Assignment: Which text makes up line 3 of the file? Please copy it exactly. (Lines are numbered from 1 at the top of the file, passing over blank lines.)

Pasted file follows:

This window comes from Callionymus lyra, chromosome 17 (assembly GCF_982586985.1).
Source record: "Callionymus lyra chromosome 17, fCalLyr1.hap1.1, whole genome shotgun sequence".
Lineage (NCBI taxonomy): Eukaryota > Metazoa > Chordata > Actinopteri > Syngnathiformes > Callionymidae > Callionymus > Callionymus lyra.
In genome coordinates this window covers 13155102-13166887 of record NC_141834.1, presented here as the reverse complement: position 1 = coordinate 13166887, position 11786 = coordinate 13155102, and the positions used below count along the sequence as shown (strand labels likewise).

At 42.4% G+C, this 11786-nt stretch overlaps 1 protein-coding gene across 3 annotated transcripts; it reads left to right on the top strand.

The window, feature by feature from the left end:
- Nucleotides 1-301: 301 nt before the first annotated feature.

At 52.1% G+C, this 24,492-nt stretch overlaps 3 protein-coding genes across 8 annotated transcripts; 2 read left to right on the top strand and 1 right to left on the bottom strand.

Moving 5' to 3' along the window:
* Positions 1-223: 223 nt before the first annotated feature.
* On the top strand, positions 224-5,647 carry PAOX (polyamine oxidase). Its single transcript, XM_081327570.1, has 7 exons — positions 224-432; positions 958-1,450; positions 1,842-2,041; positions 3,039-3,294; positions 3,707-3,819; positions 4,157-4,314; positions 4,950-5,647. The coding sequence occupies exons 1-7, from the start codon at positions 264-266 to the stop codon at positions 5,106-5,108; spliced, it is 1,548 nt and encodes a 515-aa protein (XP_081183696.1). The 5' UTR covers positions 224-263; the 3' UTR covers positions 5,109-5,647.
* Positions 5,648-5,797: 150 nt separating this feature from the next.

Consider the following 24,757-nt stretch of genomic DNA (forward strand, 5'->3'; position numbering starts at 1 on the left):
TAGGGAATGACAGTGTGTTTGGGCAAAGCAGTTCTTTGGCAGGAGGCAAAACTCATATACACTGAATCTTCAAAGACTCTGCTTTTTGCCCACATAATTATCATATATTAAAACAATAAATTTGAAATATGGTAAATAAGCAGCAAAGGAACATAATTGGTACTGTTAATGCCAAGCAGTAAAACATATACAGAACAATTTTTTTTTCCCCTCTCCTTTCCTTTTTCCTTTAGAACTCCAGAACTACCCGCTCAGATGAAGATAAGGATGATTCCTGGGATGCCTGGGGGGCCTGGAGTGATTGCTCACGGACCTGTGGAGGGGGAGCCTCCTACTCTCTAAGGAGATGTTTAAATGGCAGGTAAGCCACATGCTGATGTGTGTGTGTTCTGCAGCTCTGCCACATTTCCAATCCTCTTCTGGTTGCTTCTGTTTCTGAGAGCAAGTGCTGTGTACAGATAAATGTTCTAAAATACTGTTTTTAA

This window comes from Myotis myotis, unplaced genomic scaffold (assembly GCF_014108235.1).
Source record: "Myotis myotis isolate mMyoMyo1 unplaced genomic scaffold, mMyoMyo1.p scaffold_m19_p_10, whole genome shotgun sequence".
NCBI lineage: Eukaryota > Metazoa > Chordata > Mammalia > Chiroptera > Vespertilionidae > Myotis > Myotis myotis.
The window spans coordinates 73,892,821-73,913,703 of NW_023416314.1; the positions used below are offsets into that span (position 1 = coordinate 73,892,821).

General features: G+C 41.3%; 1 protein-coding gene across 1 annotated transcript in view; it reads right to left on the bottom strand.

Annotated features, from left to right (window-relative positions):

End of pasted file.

Lineage (NCBI taxonomy): Eukaryota > Metazoa > Chordata > Actinopteri > Syngnathiformes > Callionymidae > Callionymus > Callionymus lyra.